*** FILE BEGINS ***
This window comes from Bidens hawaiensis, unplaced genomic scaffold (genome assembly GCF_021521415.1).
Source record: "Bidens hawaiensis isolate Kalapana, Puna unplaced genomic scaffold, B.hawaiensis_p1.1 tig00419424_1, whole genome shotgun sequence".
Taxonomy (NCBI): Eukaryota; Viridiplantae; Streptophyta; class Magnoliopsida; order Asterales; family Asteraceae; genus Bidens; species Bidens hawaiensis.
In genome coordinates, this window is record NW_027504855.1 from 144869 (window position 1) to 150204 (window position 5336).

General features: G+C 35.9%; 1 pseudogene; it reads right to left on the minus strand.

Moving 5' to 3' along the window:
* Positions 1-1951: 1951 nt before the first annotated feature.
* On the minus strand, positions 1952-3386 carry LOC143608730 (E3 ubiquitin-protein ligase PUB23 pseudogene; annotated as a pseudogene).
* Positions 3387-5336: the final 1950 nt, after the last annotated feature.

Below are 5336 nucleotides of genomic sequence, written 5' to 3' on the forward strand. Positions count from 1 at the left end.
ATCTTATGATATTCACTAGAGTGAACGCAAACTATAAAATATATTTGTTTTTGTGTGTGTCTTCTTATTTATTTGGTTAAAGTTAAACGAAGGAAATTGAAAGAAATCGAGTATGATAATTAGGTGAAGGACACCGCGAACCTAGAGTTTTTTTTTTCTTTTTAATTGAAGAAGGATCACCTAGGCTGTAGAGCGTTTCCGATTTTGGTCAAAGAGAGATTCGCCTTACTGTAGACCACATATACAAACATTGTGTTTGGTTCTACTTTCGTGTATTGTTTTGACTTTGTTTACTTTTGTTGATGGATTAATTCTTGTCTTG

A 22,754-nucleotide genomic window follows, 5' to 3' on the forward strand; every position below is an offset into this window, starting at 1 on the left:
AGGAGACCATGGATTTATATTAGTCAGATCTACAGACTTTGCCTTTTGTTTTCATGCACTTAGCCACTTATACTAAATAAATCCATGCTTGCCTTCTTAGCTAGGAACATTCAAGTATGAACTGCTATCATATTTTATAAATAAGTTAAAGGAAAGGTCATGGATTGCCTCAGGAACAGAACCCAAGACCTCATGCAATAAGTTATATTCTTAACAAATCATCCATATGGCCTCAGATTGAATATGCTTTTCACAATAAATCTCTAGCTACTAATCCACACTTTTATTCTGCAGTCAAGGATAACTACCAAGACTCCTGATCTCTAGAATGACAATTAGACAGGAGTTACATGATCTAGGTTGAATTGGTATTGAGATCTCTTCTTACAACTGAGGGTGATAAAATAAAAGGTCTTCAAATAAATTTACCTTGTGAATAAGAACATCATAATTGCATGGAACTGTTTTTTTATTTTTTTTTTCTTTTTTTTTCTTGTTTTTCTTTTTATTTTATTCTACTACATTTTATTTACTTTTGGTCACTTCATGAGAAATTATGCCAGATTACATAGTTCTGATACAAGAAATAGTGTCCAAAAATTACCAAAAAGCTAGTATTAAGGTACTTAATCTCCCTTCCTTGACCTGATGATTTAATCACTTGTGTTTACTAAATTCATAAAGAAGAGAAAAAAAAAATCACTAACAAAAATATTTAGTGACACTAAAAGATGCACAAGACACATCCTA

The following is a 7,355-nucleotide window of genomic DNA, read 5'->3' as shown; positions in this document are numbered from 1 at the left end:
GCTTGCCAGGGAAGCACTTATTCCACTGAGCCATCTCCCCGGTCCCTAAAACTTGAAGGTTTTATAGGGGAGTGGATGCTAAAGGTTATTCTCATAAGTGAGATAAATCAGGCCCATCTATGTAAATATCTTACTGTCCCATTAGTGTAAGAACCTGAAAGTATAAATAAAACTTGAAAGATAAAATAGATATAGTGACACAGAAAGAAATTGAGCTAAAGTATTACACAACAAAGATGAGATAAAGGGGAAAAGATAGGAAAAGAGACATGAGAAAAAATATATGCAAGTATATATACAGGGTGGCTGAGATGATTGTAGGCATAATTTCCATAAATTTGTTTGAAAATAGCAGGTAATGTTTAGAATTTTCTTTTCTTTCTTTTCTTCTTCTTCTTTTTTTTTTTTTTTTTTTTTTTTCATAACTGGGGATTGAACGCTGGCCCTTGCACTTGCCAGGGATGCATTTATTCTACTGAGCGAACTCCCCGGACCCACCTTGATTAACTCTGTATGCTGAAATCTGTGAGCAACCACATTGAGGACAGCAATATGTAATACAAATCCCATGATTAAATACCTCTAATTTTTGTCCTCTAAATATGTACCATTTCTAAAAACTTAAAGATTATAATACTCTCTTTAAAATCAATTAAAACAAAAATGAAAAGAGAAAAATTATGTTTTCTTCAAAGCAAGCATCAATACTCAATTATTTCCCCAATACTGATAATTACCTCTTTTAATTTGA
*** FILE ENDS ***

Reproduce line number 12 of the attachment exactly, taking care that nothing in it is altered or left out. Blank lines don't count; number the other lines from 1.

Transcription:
A 22,754-nucleotide genomic window follows, 5' to 3' on the forward strand; every position below is an offset into this window, starting at 1 on the left: